The Shifting Small Cap Premium: Smallest of the Small or Smallest of the Big?
Christopher Meeske, CIMA® & Ashvin Viswanathan, CFA
■ The higher returns earned by smaller securities—the “small-cap premium” or “Size factor”—have been documented and studied for decades, with data stretching back almost a century showing that stocks with higher market capitalizations underperform smaller stocks.
■ However, in recent decades the size premium has become less significant as classically measured, and there have been a number of periods of time where the Size factor was negative.
■ In this paper, we look at the changes to the small-cap premium, the relative reliability of the higher returns of the smallest capitalization stocks relative to other market segments, and the nature of small-cap investing across many periods.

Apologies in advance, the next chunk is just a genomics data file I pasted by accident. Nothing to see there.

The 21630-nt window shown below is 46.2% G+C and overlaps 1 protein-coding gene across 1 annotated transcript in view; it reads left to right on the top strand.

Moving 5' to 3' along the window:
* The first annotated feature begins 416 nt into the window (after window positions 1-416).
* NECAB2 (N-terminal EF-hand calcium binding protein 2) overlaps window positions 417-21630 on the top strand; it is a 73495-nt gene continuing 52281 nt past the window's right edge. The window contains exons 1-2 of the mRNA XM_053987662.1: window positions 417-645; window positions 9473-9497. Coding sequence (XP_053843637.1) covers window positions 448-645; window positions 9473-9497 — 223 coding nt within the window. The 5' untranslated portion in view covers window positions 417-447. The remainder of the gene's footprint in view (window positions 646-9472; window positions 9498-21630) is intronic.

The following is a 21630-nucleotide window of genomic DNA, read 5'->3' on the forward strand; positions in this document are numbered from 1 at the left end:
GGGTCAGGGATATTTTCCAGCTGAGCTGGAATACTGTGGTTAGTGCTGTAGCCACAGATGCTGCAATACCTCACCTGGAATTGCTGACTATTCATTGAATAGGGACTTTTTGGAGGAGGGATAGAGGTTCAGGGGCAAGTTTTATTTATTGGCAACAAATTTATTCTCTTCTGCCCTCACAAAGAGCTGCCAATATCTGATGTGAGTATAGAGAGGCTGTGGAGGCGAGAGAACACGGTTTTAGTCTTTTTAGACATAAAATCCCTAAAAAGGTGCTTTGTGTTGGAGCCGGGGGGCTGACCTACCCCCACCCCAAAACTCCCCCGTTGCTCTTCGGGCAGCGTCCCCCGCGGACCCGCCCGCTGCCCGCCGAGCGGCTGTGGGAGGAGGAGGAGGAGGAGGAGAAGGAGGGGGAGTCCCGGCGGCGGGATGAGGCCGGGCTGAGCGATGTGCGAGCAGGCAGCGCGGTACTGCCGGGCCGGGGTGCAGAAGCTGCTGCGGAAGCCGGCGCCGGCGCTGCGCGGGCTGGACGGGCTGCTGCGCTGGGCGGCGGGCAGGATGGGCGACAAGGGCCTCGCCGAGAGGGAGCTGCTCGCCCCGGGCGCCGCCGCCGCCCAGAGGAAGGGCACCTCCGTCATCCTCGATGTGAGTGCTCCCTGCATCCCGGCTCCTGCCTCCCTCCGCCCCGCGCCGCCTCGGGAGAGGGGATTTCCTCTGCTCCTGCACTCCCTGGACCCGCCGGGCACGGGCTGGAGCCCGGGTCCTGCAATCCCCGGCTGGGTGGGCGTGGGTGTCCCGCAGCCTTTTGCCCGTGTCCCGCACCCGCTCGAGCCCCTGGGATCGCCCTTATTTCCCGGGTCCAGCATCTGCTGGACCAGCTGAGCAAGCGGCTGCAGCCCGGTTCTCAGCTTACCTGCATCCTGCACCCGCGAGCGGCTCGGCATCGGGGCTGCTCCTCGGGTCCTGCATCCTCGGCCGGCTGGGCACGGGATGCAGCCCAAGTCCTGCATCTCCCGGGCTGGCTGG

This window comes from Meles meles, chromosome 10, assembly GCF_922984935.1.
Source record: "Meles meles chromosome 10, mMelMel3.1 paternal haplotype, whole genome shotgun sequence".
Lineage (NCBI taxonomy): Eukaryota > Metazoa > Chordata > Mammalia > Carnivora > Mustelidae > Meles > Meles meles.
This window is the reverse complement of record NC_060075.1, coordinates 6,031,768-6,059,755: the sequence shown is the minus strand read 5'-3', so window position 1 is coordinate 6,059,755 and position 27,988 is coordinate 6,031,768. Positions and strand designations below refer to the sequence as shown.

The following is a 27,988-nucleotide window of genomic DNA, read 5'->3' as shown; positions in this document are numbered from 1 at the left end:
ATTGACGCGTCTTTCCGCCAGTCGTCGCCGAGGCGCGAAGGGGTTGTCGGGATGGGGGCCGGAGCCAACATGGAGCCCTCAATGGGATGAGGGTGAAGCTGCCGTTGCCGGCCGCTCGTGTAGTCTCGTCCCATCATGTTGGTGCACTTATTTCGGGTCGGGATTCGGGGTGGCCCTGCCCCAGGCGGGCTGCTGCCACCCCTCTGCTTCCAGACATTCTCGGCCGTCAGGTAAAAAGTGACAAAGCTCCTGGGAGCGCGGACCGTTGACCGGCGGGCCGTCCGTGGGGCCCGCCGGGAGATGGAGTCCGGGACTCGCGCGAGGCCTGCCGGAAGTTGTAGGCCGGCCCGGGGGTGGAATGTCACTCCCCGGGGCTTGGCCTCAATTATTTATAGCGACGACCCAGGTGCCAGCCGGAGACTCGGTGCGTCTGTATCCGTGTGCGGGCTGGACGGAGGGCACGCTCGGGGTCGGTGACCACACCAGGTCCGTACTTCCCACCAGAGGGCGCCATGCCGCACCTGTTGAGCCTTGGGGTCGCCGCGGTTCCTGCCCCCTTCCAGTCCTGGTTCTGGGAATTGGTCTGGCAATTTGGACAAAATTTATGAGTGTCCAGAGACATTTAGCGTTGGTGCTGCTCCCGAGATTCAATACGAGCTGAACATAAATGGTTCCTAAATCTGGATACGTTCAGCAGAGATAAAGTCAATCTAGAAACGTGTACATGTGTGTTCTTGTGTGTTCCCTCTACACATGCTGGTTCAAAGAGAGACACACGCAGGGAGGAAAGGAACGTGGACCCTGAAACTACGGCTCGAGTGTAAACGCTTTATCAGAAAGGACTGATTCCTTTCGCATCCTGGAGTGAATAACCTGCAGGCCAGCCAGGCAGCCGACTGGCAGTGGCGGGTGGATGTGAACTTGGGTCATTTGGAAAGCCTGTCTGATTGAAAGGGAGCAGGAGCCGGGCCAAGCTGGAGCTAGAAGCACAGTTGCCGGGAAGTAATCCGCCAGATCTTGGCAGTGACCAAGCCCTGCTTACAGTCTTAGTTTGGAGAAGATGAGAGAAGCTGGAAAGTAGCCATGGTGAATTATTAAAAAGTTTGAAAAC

■ Additionally, we look at the sensitivity of smaller-capitalization securities to profitability—another quantitative factor which has a disproportionate impact on small-cap stock returns.
The Size factor—the premium in returns earned by smaller capitalization stocks over the long term when compared to larger companies—is a well-studied and long-standing phenomenon. Described at least as early as 1981 by Rolf Banz in “The Relationship Between Return and Market Value of Common Stocks,” the higher returns earned by small-cap stocks are traditionally explained in terms of risk, with larger companies representing safer investments which cannot command as high an expected return.